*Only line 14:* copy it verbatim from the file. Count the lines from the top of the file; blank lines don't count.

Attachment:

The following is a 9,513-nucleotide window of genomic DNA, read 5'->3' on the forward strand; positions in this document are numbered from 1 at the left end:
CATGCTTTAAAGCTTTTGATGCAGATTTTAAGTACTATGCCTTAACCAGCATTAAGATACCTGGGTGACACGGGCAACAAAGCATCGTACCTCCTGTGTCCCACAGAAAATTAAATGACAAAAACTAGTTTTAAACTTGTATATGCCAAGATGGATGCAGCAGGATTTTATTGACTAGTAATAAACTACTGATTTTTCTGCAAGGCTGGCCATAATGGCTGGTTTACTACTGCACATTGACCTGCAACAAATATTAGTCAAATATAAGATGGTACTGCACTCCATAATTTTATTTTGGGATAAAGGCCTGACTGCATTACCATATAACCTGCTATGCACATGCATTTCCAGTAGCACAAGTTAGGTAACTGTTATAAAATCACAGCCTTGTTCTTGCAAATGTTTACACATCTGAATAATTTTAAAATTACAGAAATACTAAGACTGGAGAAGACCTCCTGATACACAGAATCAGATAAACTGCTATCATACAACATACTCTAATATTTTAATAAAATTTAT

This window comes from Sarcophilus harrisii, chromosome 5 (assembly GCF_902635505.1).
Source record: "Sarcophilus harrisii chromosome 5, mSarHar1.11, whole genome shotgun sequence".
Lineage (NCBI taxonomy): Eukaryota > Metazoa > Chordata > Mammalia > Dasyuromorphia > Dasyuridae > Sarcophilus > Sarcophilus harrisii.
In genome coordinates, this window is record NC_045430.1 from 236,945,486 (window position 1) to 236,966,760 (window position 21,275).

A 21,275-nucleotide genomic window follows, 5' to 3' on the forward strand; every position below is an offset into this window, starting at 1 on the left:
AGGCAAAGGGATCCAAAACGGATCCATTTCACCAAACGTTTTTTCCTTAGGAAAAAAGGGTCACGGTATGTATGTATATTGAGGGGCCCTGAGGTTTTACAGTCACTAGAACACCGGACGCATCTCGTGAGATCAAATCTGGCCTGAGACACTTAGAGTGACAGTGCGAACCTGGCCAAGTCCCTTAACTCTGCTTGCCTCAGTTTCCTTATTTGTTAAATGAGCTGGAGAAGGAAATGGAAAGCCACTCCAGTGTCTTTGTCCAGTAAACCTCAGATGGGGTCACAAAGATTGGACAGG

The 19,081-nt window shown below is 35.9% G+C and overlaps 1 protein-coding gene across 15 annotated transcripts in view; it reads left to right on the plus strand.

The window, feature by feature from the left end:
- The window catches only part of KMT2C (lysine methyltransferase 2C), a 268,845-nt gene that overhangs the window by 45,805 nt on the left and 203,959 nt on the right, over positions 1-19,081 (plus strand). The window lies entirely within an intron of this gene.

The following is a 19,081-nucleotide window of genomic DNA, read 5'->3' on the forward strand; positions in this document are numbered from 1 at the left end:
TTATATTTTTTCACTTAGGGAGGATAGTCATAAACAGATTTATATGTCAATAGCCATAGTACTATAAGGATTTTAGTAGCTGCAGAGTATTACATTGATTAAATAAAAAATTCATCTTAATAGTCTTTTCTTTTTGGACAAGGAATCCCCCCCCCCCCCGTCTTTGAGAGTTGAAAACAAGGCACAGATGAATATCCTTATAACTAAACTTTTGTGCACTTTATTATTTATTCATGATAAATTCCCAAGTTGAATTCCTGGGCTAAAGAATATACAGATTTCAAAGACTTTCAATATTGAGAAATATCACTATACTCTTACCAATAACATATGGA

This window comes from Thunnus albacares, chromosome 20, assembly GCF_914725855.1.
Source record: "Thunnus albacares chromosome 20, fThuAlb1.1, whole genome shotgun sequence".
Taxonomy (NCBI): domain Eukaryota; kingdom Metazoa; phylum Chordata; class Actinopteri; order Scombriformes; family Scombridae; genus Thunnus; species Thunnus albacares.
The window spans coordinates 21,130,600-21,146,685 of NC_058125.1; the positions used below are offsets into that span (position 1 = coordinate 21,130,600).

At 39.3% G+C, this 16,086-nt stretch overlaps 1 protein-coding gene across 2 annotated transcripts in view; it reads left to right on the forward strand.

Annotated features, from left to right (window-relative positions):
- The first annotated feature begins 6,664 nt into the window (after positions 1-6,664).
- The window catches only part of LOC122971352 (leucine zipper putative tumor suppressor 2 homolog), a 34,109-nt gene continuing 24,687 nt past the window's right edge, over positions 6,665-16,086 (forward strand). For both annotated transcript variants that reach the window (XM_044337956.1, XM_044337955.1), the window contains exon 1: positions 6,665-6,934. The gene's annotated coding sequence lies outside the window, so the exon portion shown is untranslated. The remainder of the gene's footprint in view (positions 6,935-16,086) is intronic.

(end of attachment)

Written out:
This window comes from Thunnus albacares, chromosome 20, assembly GCF_914725855.1.